Eric Bazilian: Lead Vocals, Guitar, Mandolin, String/Wind Instruments
Rob Hyman: Lead Vocals, Hammond Organ, Accordion, Keyboard.
John Lilley: Guitar, Background Vocals
Fran Smith: Bass Guitar, Vocals
David Uosikkinen: Drums, Percussion
Bobby Woods (1980 - 1982): bass guitar
John Kuzma (1980 - 1982): guitar, background vocals
Bond Collard (1982 - 1983): drums, percussion, background vocals
Rob Miller (1983 - 1984): bass guitar, background vocals
Andy King (1984 - 1987): bass guitar, background vocals
Mindy Jostyn (1991 - 1993): violin, guitar, harmonica, background vocals
The Hooters were formed in 1980 and played their first show on July 4 of that year. They took their name from a nickname for the melodica, a type of keyboard harmonica which is German in origin and made by Hohner. Two of the members, Eric Bazilian and Rob Hyman, had originally met in 1971 at the University of Pennsylvania and had played in a band in the late 1970s, based in Philadelphia, called Baby Grand, which also featured local singer, David Kagan. Baby Grand released two albums on Arista Records. In addition, producer/friend of the band Rick Chertoff also had a significant role during these album sessions, and he would later produce several Hooters albums as well.
During the 1980s, The Hooters played on the Philadelphia club scene, boosted by airplay on WMMR, the major rock radio station in Philadelphia at the time. They soon became a huge success along their native East Coast, playing everything from clubs to high schools, while appearing on local television shows. The original versions of "Man in the Street", "Fightin' on the Same Side", "Rescue Me", and "All You Zombies" were released as singles in this time period.
On September 25, 1982, The Hooters opened for one of The Who's farewell tour concert shows at JFK Stadium in Philadelphia on a bill that also included The Clash and Santana. After this, the group separated after two exhausting years of playing practically every club and high school on the East Coast. Hyman and his girlfriend, Betsy Berlin (of the Plastic Fantastic record shops), had been managing and booking the band during this period, which had begun to cut too deeply into Hyman's writing and rehearsal time.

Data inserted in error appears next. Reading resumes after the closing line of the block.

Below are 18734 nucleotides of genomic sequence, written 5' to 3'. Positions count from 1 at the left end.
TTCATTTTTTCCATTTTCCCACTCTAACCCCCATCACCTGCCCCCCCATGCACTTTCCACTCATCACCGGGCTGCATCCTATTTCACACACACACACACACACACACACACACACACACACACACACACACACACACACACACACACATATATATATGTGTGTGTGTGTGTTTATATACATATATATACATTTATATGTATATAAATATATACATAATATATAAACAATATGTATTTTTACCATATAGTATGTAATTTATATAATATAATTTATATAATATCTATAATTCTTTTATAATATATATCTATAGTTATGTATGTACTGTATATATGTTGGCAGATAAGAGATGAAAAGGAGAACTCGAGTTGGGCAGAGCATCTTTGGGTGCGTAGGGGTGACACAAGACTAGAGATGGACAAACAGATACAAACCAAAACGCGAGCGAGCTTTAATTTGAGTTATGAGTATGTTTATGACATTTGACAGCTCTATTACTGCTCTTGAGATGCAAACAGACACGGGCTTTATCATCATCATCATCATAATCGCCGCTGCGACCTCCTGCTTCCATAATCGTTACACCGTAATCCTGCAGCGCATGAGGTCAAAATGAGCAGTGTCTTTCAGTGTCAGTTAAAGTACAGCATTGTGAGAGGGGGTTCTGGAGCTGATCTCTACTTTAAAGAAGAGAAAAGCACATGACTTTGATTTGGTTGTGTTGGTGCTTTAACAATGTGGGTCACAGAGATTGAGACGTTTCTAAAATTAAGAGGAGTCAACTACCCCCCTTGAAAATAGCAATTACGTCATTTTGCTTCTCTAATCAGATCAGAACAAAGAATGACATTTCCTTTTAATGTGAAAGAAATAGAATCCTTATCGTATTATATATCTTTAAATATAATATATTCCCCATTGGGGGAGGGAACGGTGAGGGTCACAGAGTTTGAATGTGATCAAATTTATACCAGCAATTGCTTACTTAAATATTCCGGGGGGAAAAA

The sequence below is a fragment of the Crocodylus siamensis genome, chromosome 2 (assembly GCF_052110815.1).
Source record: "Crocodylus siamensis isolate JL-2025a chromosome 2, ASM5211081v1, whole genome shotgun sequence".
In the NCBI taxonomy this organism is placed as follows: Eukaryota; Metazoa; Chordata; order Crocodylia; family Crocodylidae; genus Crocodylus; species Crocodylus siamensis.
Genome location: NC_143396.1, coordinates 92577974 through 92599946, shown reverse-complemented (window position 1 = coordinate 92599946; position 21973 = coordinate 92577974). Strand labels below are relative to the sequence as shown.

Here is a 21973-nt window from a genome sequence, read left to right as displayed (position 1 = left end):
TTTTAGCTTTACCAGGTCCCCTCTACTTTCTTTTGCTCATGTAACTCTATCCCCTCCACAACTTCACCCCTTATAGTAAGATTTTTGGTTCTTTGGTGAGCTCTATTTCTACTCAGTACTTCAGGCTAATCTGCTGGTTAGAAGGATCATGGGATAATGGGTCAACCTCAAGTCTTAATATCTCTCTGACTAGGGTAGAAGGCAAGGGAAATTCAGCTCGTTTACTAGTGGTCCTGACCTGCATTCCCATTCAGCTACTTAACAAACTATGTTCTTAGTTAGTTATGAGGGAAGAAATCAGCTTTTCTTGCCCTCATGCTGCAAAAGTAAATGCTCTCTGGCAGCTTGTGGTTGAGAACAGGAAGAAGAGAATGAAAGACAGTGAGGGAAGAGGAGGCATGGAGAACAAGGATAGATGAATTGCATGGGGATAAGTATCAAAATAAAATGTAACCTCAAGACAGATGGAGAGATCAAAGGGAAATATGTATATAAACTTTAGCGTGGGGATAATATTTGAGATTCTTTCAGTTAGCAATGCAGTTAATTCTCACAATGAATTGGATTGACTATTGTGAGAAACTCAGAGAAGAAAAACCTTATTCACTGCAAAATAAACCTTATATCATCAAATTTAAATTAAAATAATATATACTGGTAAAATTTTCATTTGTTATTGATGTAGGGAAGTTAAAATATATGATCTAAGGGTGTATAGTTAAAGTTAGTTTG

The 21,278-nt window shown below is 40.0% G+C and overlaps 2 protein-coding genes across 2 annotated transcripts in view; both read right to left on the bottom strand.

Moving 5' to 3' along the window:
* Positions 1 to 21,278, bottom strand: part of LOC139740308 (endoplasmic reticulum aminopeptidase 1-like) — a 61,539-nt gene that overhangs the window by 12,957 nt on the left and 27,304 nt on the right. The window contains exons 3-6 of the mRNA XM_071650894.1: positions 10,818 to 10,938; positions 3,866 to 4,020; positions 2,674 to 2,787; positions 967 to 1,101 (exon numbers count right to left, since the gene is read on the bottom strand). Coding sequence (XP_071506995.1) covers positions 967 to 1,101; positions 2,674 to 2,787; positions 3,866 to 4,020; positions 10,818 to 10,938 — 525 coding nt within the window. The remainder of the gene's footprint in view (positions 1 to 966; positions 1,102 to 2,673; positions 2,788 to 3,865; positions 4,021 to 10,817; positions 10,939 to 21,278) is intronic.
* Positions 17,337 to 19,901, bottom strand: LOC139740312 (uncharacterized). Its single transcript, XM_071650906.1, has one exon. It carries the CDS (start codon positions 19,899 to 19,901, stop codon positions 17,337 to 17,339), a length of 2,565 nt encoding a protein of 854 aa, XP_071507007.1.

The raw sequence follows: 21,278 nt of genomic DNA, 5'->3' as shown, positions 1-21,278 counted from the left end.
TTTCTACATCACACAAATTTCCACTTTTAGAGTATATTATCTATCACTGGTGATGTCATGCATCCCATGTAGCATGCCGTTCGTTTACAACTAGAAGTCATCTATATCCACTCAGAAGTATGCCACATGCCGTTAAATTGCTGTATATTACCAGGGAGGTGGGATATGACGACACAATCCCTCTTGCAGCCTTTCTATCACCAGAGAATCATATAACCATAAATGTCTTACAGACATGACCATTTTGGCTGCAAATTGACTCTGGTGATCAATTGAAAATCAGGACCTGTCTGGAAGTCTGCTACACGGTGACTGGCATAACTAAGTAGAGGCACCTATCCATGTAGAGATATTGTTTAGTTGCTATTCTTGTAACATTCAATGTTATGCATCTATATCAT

In 1983 Bazilian and Hyman got together to write once again and decided to give the band one more try. Steve Mountain, owner of several of the clubs in Philly where they played, was approached to manage the band and he agreed. And the band's booking was taken over by others, leaving Hyman and Bazilian to concentrate solely on the music.
Besides Bazilian and Hyman, only drummer David Uosikkinen was retained from the original grouping. John Kuzma (guitar) and Bobby Woods (bass) had already joined another group, Youth Camp. They were replaced by John Lilley (guitar, backing vocals) and Rob Miller (bass, backing vocals), two former members from another local popular group, Robert Hazard and the Heroes.
In 1983 The Hooters began working at last on their first album. The result, Amore, was released on the independent label Antenna and sold over 100,000 copies. Amore included songs like "All You Zombies", "Hanging On A Heartbeat", "Fightin' On The Same Side" and "Blood From A Stone", all of which would reappear in different versions on later albums. Although a studio album, Amore captured the same energy and spirit that made The Hooters admired for their live performances.
That same year, Bazilian and Hyman were asked to write, arrange and play on the debut album of a relatively unknown singer named Cyndi Lauper, She's So Unusual, who was being produced by their former producer and unofficial bandmate from Baby Grand, Rick Chertoff. Hyman co-wrote the song "Time After Time", which would go on to hit Number 1 on the Billboard Hot 100 Singles Chart and was subsequently nominated for a Grammy Award for Song of the Year.
After the immense popularity of Cyndi Lauper's debut, The Hooters presence, as performers and as songwriters, was significantly boosted. On July 26, 1984, at the Four Seasons Hotel in Philadelphia, Columbia Records signed them to their first major recording contract. Just before the band were about to make the leap to the big time, Rob Miller was seriously injured in an automobile accident and was replaced by Andy King, from a rival Philly band, Jack of Diamonds.
The Hooters' 1985 Columbia Records debut album, Nervous Night, achieved platinum status around the world, selling in excess of 2 million copies and included Billboard Top 40 hits "Day By Day" (No. 18), "And We Danced" (No. 21) and "Where Do The Children Go" that featured accompanying vocals from Patty Smyth (No. 38). There was also a drastically different version of the live crowd favorite "All You Zombies" that was now laden with a dramatic keyboard arrangement. This song also made the Billboard Hot 100 peaking at #58. Rolling Stone named The Hooters the Best New Band of the Year.